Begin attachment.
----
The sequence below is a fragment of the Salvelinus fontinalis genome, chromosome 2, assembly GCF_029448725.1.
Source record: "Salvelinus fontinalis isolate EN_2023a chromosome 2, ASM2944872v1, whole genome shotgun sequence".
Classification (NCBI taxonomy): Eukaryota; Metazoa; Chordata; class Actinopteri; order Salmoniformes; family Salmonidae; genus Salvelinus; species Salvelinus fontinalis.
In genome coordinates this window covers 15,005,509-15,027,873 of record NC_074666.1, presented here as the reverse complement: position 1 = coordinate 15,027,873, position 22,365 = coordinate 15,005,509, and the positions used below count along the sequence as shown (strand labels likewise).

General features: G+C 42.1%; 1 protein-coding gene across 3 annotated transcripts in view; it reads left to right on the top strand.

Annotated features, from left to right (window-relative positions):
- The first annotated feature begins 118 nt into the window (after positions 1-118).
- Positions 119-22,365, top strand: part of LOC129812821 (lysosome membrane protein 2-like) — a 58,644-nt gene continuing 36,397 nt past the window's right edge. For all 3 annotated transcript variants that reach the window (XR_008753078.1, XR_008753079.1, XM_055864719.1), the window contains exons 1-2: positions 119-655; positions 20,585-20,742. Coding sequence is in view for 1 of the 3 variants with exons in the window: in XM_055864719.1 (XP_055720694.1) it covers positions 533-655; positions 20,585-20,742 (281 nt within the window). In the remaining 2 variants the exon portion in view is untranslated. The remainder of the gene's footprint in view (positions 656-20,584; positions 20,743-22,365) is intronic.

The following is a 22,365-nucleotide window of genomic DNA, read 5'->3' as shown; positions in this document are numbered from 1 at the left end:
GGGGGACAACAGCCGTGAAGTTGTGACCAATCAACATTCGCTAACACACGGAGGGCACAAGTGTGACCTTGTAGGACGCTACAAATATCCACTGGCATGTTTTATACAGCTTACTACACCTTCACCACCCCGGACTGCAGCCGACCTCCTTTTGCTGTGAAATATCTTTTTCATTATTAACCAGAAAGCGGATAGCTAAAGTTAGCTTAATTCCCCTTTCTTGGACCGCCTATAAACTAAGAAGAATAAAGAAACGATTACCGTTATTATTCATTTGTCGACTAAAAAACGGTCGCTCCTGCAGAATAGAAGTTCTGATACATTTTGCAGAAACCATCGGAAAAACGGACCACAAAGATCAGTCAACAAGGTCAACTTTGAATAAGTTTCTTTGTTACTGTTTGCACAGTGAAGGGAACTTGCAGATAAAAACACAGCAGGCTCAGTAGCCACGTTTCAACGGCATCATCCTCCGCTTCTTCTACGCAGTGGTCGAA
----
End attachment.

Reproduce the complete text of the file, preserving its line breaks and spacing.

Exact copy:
The sequence below is a fragment of the Salvelinus fontinalis genome, chromosome 2, assembly GCF_029448725.1.
Source record: "Salvelinus fontinalis isolate EN_2023a chromosome 2, ASM2944872v1, whole genome shotgun sequence".
Classification (NCBI taxonomy): Eukaryota; Metazoa; Chordata; class Actinopteri; order Salmoniformes; family Salmonidae; genus Salvelinus; species Salvelinus fontinalis.
In genome coordinates this window covers 15,005,509-15,027,873 of record NC_074666.1, presented here as the reverse complement: position 1 = coordinate 15,027,873, position 22,365 = coordinate 15,005,509, and the positions used below count along the sequence as shown (strand labels likewise).

General features: G+C 42.1%; 1 protein-coding gene across 3 annotated transcripts in view; it reads left to right on the top strand.

Annotated features, from left to right (window-relative positions):
- The first annotated feature begins 118 nt into the window (after positions 1-118).
- Positions 119-22,365, top strand: part of LOC129812821 (lysosome membrane protein 2-like) — a 58,644-nt gene continuing 36,397 nt past the window's right edge. For all 3 annotated transcript variants that reach the window (XR_008753078.1, XR_008753079.1, XM_055864719.1), the window contains exons 1-2: positions 119-655; positions 20,585-20,742. Coding sequence is in view for 1 of the 3 variants with exons in the window: in XM_055864719.1 (XP_055720694.1) it covers positions 533-655; positions 20,585-20,742 (281 nt within the window). In the remaining 2 variants the exon portion in view is untranslated. The remainder of the gene's footprint in view (positions 656-20,584; positions 20,743-22,365) is intronic.

The following is a 22,365-nucleotide window of genomic DNA, read 5'->3' as shown; positions in this document are numbered from 1 at the left end:
GGGGGACAACAGCCGTGAAGTTGTGACCAATCAACATTCGCTAACACACGGAGGGCACAAGTGTGACCTTGTAGGACGCTACAAATATCCACTGGCATGTTTTATACAGCTTACTACACCTTCACCACCCCGGACTGCAGCCGACCTCCTTTTGCTGTGAAATATCTTTTTCATTATTAACCAGAAAGCGGATAGCTAAAGTTAGCTTAATTCCCCTTTCTTGGACCGCCTATAAACTAAGAAGAATAAAGAAACGATTACCGTTATTATTCATTTGTCGACTAAAAAACGGTCGCTCCTGCAGAATAGAAGTTCTGATACATTTTGCAGAAACCATCGGAAAAACGGACCACAAAGATCAGTCAACAAGGTCAACTTTGAATAAGTTTCTTTGTTACTGTTTGCACAGTGAAGGGAACTTGCAGATAAAAACACAGCAGGCTCAGTAGCCACGTTTCAACGGCATCATCCTCCGCTTCTTCTACGCAGTGGTCGAA